Staying in hookier territory for “England” and “Fake Empire” (the latter of which coming off, thanks to its Ben Folds-y piano, like the cheeriest Nick Cave song ever made), the band began playing more to the crowd, with Berninger cheers-ing his wine glass against his mic between songs and making the occasional run into the first few rows. But those antics were just a warm-up for “Mr. November,” which featured Berninger sprinting all the way to the far boards screaming “I won’t fuck us over!” before climbing the stairs into the stands. A veritable army of stagehands struggled to keep Berninger’s mic chord from getting tangled, but that didn’t slow down Berninger, who ran out of song well before he ran out of seating sections to explore.
“Terrible Love” wrapped up the 60-minute set on a strong note, with its churning yet tender, “Heroin” meets “The New Age” Velvet Underground-ish beginning eventually swallowed as the guitars swelled up like ocean waves. Though occasionally the muddy sound got the better of them, on the whole the National’s set succeeded thanks to the natural rise and fall within each song, which made for a dynamic show even without a demanding stage presence.
The Arcade Fire, on the other hand, had no interest in starting slow or waiting for things to naturally build. They exploded out of the gate with, appropriately enough, “Ready to Start,” using two drumkits to magnify the song’s pulsing beat before careening into an extended instrumental break that saw band members already exchanging instruments mid-song. The song stretched past the ten-minute mark, ultimately devolving into a squall of fuzz that, for a few moments, hid the throbbing bassline of “Rebellion (Lies),” the first of many crowd-pleasers of the night. Where “Ready to Start” was epic and wild, “Rebellion” was tight and poppy, with singer/guitarist Win Butler prowling the edge of the stage to lead the crowd to emphatically scream along to the song’s radio-ready chorus.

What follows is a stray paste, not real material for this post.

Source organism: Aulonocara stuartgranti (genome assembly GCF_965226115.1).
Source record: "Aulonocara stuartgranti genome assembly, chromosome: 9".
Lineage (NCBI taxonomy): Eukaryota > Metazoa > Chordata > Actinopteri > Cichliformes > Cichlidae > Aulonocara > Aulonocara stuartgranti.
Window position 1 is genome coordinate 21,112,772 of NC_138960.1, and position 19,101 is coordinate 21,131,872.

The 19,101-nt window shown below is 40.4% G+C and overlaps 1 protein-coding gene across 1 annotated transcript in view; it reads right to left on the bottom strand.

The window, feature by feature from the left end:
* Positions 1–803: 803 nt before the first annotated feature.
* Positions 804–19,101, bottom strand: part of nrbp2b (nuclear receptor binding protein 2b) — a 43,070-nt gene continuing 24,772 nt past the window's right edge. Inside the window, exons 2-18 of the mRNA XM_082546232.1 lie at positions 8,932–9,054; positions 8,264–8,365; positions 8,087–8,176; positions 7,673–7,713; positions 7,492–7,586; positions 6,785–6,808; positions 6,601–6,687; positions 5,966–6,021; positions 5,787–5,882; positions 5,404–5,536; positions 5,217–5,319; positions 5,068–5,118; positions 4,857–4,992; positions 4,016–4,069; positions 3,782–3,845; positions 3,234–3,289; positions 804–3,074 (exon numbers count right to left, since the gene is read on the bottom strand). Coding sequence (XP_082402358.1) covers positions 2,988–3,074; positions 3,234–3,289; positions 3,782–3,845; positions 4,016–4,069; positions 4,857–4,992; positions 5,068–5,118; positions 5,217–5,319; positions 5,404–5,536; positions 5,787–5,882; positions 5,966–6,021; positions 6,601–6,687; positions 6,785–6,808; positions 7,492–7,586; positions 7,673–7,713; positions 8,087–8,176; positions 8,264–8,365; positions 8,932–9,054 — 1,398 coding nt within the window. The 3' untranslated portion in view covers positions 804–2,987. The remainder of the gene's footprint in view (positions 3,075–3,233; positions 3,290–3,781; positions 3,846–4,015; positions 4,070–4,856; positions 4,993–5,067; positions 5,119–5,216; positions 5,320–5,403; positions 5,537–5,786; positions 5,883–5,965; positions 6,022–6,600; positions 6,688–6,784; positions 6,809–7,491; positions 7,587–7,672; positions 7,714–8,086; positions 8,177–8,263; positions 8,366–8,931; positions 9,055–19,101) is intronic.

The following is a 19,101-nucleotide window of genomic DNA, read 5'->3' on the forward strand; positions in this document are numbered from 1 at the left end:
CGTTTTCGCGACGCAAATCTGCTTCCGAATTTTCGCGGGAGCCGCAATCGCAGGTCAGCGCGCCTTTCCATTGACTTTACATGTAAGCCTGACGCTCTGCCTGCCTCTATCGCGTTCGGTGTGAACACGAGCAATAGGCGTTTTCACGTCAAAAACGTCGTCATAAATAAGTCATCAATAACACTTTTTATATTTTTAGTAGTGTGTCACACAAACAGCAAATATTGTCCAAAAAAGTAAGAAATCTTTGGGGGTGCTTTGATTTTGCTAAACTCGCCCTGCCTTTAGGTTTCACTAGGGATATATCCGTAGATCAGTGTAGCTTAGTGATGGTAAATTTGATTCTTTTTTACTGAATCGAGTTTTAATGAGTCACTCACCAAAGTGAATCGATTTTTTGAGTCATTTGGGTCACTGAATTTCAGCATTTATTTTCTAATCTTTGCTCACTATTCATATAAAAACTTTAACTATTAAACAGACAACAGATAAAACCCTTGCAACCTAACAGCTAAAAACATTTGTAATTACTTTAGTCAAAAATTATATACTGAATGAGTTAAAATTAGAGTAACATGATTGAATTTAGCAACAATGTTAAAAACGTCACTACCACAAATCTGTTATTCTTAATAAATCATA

Unfortunately, the band was fighting some minor sound problems during the early songs, with the background vocals on “Rebellion” distorting heavily and Régine Chassagne sounding like she couldn’t hear herself well enough on “Neighborhood #2 (Laika).” The yelped male/female vocals faired better on the propulsive, X-style punk of “Empty Room.”
The room, obviously, was far from empty at this point, with the crowd filling the floor and over two-thirds of the concert club seating. This was a marked contrast to last time Arcade Fire hit St. Louis where, as Butler jokingly pointed out, the band was “at Rocket Bar opening for the Unicorns. Sorry about that show, those of you who were there. All two of you.”
The setlist leaned heavily on songs from last year’s Grammy-winning album The Suburbs, and while the dearth of songs from 2007’s Neon Bible was disappointing, the ample new songs in the main set’s middle third proved that the band certainly hasn’t been coasting since 2004’s Funeral. The title track in particular sounded stronger and fuller live (thanks to the great use of Sarah Neufeld and Marika Anthony-Shaw’s violins), while “Modern Man” ably slowed the pace (highlighted by Jeremy Gara’s cracking drums and a gorgeously clear-toned guitar solo from Butler) and the dopey-on-album “Rococo” became a quiet delight thanks to a wash of maracas and shakers that backed Butler’s hushed acoustic guitar.